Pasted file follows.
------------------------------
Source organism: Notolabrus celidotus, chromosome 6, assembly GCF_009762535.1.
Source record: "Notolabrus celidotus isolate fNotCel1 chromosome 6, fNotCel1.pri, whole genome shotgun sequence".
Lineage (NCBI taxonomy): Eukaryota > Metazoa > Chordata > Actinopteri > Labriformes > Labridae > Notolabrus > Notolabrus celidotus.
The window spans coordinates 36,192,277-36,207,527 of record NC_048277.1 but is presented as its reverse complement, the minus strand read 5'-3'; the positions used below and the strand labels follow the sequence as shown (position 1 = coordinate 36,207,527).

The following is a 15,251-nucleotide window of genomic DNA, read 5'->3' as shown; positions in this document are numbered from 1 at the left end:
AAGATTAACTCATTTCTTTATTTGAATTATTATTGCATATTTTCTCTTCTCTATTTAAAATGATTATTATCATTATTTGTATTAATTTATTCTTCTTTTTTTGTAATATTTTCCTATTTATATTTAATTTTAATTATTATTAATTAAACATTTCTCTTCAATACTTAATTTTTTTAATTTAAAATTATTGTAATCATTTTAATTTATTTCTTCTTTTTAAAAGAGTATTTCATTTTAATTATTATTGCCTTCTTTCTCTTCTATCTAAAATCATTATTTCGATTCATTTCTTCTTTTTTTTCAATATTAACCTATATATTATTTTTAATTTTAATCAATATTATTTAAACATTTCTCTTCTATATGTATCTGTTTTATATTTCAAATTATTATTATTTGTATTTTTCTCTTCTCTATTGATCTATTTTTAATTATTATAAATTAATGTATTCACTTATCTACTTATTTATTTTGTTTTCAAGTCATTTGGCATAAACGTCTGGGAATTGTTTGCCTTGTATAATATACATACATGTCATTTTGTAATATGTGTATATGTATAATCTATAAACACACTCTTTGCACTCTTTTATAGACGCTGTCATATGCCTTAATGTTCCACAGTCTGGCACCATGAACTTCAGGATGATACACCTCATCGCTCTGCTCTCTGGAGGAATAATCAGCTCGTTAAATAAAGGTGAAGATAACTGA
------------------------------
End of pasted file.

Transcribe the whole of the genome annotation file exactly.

Source organism: Notolabrus celidotus, chromosome 6, assembly GCF_009762535.1.
Source record: "Notolabrus celidotus isolate fNotCel1 chromosome 6, fNotCel1.pri, whole genome shotgun sequence".
Lineage (NCBI taxonomy): Eukaryota > Metazoa > Chordata > Actinopteri > Labriformes > Labridae > Notolabrus > Notolabrus celidotus.
The window spans coordinates 36,192,277-36,207,527 of record NC_048277.1 but is presented as its reverse complement, the minus strand read 5'-3'; the positions used below and the strand labels follow the sequence as shown (position 1 = coordinate 36,207,527).

The following is a 15,251-nucleotide window of genomic DNA, read 5'->3' as shown; positions in this document are numbered from 1 at the left end:
AAGATTAACTCATTTCTTTATTTGAATTATTATTGCATATTTTCTCTTCTCTATTTAAAATGATTATTATCATTATTTGTATTAATTTATTCTTCTTTTTTTGTAATATTTTCCTATTTATATTTAATTTTAATTATTATTAATTAAACATTTCTCTTCAATACTTAATTTTTTTAATTTAAAATTATTGTAATCATTTTAATTTATTTCTTCTTTTTAAAAGAGTATTTCATTTTAATTATTATTGCCTTCTTTCTCTTCTATCTAAAATCATTATTTCGATTCATTTCTTCTTTTTTTTCAATATTAACCTATATATTATTTTTAATTTTAATCAATATTATTTAAACATTTCTCTTCTATATGTATCTGTTTTATATTTCAAATTATTATTATTTGTATTTTTCTCTTCTCTATTGATCTATTTTTAATTATTATAAATTAATGTATTCACTTATCTACTTATTTATTTTGTTTTCAAGTCATTTGGCATAAACGTCTGGGAATTGTTTGCCTTGTATAATATACATACATGTCATTTTGTAATATGTGTATATGTATAATCTATAAACACACTCTTTGCACTCTTTTATAGACGCTGTCATATGCCTTAATGTTCCACAGTCTGGCACCATGAACTTCAGGATGATACACCTCATCGCTCTGCTCTCTGGAGGAATAATCAGCTCGTTAAATAAAGGTGAAGATAACTGA